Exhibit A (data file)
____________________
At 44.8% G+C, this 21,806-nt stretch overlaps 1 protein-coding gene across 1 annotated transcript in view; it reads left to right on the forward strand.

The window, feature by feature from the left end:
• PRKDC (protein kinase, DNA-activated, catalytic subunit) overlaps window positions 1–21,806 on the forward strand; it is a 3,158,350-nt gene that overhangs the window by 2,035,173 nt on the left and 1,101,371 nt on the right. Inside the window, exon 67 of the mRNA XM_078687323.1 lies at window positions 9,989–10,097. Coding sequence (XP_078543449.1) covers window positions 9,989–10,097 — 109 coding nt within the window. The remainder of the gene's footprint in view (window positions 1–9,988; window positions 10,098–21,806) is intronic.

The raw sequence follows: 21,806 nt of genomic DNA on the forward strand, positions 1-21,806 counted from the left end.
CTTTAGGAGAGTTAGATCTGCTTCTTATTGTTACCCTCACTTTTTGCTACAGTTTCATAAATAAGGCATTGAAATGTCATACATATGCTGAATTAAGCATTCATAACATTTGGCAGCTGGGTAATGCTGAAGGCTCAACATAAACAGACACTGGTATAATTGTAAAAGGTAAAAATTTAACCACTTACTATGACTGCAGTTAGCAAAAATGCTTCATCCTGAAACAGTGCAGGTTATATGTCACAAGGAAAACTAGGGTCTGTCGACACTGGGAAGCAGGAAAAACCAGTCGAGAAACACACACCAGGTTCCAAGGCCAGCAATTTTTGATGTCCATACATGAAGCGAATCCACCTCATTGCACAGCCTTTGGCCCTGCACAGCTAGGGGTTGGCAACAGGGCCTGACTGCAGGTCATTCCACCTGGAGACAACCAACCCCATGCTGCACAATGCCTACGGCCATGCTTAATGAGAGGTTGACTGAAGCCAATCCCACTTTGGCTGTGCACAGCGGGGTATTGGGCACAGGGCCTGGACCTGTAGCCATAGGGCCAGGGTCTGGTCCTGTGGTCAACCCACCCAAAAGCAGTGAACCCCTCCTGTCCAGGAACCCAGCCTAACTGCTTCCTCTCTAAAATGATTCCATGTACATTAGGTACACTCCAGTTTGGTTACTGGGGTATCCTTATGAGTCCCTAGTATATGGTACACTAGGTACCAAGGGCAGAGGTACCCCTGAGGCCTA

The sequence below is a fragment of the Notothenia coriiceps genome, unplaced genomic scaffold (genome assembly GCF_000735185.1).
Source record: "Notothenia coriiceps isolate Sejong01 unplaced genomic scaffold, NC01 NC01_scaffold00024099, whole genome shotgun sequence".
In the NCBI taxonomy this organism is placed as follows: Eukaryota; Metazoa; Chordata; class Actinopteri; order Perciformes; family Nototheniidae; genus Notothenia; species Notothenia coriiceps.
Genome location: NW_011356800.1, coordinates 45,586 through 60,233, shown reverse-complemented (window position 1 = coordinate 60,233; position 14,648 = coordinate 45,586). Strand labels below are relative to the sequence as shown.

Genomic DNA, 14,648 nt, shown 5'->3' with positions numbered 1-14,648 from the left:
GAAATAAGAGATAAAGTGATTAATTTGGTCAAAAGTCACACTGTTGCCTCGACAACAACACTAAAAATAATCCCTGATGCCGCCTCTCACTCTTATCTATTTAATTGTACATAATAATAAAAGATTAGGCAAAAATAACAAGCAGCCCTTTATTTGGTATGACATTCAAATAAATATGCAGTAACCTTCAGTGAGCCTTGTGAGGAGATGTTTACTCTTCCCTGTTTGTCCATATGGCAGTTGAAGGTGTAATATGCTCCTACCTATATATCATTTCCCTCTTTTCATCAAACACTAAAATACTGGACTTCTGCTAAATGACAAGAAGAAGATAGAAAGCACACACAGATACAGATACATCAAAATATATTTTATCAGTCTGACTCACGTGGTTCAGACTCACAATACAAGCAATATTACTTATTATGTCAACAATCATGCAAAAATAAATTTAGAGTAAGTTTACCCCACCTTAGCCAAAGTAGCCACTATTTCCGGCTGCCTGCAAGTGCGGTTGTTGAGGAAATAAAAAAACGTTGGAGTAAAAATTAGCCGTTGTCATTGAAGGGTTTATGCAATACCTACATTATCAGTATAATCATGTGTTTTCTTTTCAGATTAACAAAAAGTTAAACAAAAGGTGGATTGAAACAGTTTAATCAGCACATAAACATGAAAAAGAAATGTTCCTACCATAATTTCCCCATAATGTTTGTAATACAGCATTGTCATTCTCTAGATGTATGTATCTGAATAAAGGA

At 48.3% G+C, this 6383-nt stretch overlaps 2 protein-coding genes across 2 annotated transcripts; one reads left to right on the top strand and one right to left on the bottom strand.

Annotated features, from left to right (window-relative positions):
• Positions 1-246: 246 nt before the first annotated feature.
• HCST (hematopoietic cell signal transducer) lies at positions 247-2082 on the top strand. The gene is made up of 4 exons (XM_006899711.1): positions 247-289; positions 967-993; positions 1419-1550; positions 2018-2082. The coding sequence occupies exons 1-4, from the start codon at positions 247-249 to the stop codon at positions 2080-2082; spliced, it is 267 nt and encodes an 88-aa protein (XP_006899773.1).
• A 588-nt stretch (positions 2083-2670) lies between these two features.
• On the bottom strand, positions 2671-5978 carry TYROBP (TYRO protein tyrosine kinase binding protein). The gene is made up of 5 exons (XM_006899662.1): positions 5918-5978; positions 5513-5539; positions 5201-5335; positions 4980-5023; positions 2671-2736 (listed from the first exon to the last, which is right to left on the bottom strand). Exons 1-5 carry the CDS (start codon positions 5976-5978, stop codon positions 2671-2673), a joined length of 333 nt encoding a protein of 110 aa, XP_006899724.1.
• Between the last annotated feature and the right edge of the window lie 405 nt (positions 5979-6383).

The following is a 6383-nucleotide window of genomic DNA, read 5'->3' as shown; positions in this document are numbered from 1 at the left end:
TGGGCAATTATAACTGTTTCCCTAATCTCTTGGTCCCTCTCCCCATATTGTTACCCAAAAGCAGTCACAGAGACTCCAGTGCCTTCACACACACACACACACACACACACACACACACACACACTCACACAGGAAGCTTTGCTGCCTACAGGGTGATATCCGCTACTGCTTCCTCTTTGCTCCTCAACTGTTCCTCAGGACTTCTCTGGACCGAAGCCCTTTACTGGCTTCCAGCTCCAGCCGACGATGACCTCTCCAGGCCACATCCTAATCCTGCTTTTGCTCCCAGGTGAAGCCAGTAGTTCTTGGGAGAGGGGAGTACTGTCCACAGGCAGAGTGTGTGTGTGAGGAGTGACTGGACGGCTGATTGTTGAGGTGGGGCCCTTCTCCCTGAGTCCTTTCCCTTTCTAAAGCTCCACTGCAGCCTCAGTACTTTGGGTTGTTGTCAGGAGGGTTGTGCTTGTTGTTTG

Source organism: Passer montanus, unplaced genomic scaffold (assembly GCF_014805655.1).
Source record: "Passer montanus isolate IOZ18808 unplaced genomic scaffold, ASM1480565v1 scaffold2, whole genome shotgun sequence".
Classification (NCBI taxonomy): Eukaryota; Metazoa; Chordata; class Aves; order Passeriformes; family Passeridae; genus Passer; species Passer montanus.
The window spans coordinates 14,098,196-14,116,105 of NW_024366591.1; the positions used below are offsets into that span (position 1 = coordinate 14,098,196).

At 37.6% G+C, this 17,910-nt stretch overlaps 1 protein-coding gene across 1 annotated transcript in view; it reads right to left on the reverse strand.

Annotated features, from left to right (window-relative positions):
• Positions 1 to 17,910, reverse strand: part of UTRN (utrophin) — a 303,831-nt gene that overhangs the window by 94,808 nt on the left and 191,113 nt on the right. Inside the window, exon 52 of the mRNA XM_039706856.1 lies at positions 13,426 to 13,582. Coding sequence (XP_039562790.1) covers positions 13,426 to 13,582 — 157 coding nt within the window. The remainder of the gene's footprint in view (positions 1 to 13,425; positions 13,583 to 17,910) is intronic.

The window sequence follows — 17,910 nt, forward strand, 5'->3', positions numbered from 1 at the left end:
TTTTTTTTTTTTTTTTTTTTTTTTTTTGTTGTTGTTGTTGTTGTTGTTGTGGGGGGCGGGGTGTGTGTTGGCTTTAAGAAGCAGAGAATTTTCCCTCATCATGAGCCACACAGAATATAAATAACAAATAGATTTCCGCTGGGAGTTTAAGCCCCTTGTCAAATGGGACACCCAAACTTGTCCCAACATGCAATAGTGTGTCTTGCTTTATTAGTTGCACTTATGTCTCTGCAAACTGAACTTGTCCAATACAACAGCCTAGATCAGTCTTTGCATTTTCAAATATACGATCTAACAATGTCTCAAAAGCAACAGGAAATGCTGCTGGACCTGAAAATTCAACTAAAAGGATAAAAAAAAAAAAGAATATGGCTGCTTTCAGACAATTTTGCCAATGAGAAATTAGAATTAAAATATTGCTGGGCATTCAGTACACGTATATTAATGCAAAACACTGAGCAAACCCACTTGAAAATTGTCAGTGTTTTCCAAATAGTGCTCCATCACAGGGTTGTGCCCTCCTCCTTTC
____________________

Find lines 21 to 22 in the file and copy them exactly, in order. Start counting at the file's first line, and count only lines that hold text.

Source organism: Passer montanus, unplaced genomic scaffold (assembly GCF_014805655.1).
Source record: "Passer montanus isolate IOZ18808 unplaced genomic scaffold, ASM1480565v1 scaffold2, whole genome shotgun sequence".